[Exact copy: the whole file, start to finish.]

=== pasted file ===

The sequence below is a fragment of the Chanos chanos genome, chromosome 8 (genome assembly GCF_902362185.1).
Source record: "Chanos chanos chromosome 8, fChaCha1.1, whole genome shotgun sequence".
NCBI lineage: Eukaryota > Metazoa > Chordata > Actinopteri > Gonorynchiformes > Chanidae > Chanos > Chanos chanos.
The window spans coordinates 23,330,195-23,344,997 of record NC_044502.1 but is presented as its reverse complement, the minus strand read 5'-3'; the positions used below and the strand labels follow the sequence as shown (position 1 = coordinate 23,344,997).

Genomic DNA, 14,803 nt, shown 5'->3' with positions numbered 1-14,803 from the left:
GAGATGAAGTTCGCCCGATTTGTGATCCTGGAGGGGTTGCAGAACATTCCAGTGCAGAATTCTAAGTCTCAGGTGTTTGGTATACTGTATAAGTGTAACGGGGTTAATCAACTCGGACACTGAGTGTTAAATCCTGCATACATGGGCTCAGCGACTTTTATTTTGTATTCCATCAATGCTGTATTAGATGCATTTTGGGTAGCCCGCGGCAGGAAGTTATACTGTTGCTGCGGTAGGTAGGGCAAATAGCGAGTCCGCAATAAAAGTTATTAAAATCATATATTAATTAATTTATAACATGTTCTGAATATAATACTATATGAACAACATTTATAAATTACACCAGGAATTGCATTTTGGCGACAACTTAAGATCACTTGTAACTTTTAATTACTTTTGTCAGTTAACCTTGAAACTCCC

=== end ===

The sequence below is a fragment of the Chanos chanos genome, chromosome 8 (genome assembly GCF_902362185.1).
Source record: "Chanos chanos chromosome 8, fChaCha1.1, whole genome shotgun sequence".
NCBI lineage: Eukaryota > Metazoa > Chordata > Actinopteri > Gonorynchiformes > Chanidae > Chanos > Chanos chanos.
The window spans coordinates 23,330,195-23,344,997 of record NC_044502.1 but is presented as its reverse complement, the minus strand read 5'-3'; the positions used below and the strand labels follow the sequence as shown (position 1 = coordinate 23,344,997).

Genomic DNA, 14,803 nt, shown 5'->3' with positions numbered 1-14,803 from the left:
GAGATGAAGTTCGCCCGATTTGTGATCCTGGAGGGGTTGCAGAACATTCCAGTGCAGAATTCTAAGTCTCAGGTGTTTGGTATACTGTATAAGTGTAACGGGGTTAATCAACTCGGACACTGAGTGTTAAATCCTGCATACATGGGCTCAGCGACTTTTATTTTGTATTCCATCAATGCTGTATTAGATGCATTTTGGGTAGCCCGCGGCAGGAAGTTATACTGTTGCTGCGGTAGGTAGGGCAAATAGCGAGTCCGCAATAAAAGTTATTAAAATCATATATTAATTAATTTATAACATGTTCTGAATATAATACTATATGAACAACATTTATAAATTACACCAGGAATTGCATTTTGGCGACAACTTAAGATCACTTGTAACTTTTAATTACTTTTGTCAGTTAACCTTGAAACTCCC